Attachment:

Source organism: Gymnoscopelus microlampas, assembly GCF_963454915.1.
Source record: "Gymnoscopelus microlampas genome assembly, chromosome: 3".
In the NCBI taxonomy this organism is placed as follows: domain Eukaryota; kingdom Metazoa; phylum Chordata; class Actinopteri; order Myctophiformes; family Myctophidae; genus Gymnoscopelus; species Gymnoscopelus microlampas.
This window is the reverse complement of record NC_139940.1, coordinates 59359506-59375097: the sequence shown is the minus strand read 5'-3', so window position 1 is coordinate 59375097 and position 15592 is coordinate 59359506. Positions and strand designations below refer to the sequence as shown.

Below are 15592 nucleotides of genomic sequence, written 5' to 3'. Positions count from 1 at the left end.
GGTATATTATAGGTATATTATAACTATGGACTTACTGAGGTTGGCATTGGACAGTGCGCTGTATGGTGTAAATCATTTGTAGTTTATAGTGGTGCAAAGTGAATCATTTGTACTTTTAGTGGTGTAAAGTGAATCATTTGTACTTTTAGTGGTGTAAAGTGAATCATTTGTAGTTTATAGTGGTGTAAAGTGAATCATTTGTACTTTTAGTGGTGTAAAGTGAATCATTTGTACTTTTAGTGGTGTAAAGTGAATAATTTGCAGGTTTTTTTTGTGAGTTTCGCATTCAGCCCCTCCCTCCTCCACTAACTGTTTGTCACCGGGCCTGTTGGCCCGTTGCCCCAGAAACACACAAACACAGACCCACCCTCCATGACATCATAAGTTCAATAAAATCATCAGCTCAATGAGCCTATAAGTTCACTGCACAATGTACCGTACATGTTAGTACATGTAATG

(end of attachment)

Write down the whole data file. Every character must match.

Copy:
Source organism: Gymnoscopelus microlampas, assembly GCF_963454915.1.
Source record: "Gymnoscopelus microlampas genome assembly, chromosome: 3".
In the NCBI taxonomy this organism is placed as follows: domain Eukaryota; kingdom Metazoa; phylum Chordata; class Actinopteri; order Myctophiformes; family Myctophidae; genus Gymnoscopelus; species Gymnoscopelus microlampas.
This window is the reverse complement of record NC_139940.1, coordinates 59359506-59375097: the sequence shown is the minus strand read 5'-3', so window position 1 is coordinate 59375097 and position 15592 is coordinate 59359506. Positions and strand designations below refer to the sequence as shown.

Below are 15592 nucleotides of genomic sequence, written 5' to 3'. Positions count from 1 at the left end.
GGTATATTATAGGTATATTATAACTATGGACTTACTGAGGTTGGCATTGGACAGTGCGCTGTATGGTGTAAATCATTTGTAGTTTATAGTGGTGCAAAGTGAATCATTTGTACTTTTAGTGGTGTAAAGTGAATCATTTGTACTTTTAGTGGTGTAAAGTGAATCATTTGTAGTTTATAGTGGTGTAAAGTGAATCATTTGTACTTTTAGTGGTGTAAAGTGAATCATTTGTACTTTTAGTGGTGTAAAGTGAATAATTTGCAGGTTTTTTTTGTGAGTTTCGCATTCAGCCCCTCCCTCCTCCACTAACTGTTTGTCACCGGGCCTGTTGGCCCGTTGCCCCAGAAACACACAAACACAGACCCACCCTCCATGACATCATAAGTTCAATAAAATCATCAGCTCAATGAGCCTATAAGTTCACTGCACAATGTACCGTACATGTTAGTACATGTAATG